“Year after year, PCGS-graded coins top the list for highest auction prices realized,” says PCGS President Brett Charville. “When we relaunched our banknote grading service, we knew we would attract the best of the best. Not only does this piece represent one of the most important rarities in our hobby, but to have it come through our grading room just six months after resuming our banknote grading services domestically also highlights the trust and confidence the industry has in PCGS and underscores that our holders offer the maximum in value, security, and liquidity.”
About Professional Coin Grading Service
Professional Coin Grading Service (PCGS) is the premier third-party coin and banknote grading company that was launched in 1986. Over nearly 35 years, PCGS has examined and certified some 44 million U.S. and world coins, banknotes, medals, and tokens with a combined value of more than $38.8 billion. For more information about PCGS products and services, including how to submit your coins for authentication and grading, please visit www.PCGS.com or call PCGS Customer Service at (800) 447-8848.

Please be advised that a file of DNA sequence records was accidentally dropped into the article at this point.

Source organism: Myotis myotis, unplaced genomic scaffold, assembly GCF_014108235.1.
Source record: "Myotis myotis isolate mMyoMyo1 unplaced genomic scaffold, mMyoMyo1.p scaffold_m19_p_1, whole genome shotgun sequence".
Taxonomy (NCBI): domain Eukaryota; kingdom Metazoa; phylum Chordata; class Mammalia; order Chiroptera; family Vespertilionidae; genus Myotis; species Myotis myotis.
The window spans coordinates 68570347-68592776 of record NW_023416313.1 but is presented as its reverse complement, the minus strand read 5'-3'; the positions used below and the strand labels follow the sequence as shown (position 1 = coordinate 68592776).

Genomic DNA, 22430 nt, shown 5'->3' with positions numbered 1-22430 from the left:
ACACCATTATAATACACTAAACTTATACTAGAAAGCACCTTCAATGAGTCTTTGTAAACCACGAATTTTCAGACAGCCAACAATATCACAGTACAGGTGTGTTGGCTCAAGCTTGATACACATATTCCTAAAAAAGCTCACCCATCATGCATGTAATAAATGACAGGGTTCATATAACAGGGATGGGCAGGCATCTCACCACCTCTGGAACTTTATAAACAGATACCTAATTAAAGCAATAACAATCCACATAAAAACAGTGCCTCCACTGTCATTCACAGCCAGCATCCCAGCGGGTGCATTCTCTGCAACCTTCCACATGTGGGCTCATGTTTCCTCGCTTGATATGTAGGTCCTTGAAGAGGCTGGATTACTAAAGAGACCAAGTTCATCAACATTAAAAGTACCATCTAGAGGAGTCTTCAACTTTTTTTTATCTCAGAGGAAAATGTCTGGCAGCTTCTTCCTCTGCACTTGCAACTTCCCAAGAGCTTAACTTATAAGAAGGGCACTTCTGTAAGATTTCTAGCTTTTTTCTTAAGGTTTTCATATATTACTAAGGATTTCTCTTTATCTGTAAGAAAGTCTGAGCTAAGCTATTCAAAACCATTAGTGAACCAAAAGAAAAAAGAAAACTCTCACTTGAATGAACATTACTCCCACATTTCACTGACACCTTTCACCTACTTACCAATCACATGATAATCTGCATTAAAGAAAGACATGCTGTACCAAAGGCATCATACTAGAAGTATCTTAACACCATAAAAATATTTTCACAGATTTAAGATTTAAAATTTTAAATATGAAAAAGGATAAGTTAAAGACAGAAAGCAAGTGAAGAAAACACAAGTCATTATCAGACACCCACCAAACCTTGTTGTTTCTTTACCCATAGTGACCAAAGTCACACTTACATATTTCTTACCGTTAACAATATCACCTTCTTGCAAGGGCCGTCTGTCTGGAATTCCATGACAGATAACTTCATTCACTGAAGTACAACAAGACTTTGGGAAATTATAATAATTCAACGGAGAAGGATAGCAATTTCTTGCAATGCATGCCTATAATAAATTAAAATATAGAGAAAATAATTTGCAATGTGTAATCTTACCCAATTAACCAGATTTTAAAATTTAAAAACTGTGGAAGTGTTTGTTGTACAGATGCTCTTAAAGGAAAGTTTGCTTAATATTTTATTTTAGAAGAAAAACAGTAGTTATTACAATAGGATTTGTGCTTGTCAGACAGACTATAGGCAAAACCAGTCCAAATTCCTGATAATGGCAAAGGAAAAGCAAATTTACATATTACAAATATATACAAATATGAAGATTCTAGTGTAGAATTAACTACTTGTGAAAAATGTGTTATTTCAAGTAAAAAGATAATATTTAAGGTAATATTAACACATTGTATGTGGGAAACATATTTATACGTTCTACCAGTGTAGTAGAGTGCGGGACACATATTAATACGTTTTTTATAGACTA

Auction houses set records with over $167 million in winning bids during the first six months of 2020
(Temecula, CA) July 6, 2020 – The market for high-quality, rare United States coins remained active during the first six months of 2020 despite pandemic-related closures of many retail locations and cancelation of dozens of coin shows and numismatic conventions around the country, according to the Professional Numismatists Guild (www.PNGdealers.org). The PNG is a nonprofit organization composed of many of the country’s top rare coin and paper money experts.